'Pennyworth's Jack Bannon Says We'll Be 'Surprised & Shocked' by the Rich Origin Story

Damian Holbrook
Preview Epix

Deep inside a monolithic studio in rural Leavesden, England — steps away from the soundstages where Harry Potter battled to save Hogwarts — the man destined to become Batman's butler-slash-mentor is just getting started on his own hero's journey with Pennyworth.

"Like everybody else, I knew him as an old man," admits the impossibly handsome Jack Bannon of his Alfred Pennyworth character. "I didn't read comics growing up, really, and I came to Alfred through Michael Caine's version in the films.”

Adding that he's been asked, "What sort of story does Alfred have?" a lot, the actor says viewers will be "surprised and shocked by the richness" of the saga that Pennyworth executive producers Bruno Heller and Danny Cannon (who also explored the pre-Batman world in Gotham) have cooked up.

Set in an alternate-universe version of Swinging '60s London, Epix's 10-episode action drama opens with Alfred home after 10 traumatizing years in the British Army's Special Air Service.

'Pennyworth': Jack Bannon on Exploring the Mysterious Backstory of 'Batman's Alfred

'Pennyworth': Jack Bannon on Exploring the Mysterious Backstory of 'Batman's Alfred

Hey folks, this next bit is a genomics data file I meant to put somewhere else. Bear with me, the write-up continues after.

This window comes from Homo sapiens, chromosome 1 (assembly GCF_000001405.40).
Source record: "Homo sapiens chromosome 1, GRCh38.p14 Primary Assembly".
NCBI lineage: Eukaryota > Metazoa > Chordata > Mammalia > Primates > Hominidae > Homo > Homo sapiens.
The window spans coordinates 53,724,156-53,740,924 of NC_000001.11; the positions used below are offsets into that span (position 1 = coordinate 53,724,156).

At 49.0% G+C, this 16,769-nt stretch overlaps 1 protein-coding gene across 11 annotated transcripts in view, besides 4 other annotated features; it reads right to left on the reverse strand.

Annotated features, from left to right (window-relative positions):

Bannon and showrunner Bruno Heller give background on beloved character ahead of the EPIX series premiere.

"He's been serving queen and country, doing some fairly horrible things but making sense of it in his head [by telling himself] it was for the good of England," says Bannon. "Now he's out and thinks, 'I'm not going to serve someone else anymore. I'm going to be my own man.'" The plan: Create a name for himself by starting a private security firm. 

Alfred soon crosses paths with wealthy American Thomas Wayne (Ben Aldridge) — who will, of course, go on to have a son named Bruce — and the encounter leads to an equally fateful run-in with Bet Sykes (singer turned scene stealer Paloma Faith), a sadistic henchwoman working for one of two groups out to upend the U.K. government. 

Before Alfred knows it, he and his ad hoc team of fellow SAS vets are embroiled in a brewing civil war and dealing with a slew of familiar but heavily fictionalized figures ranging from Queen Elizabeth II to Satanist Aleister Crowley. And while the show plays around with actual history, the attention to detail on its huge sets and in its natty costumes is no joke.

"The governing principle is, does that feel English? Does that feel like London?" notes Heller. Given that Pennyworth plays more like a cheeky James Bond Jr. tale than anything from the DC Universe, the answer is "Bloody hell, yeah!"

PennyworthSeries Premiere, Sunday, July 28, 9/8c, Epix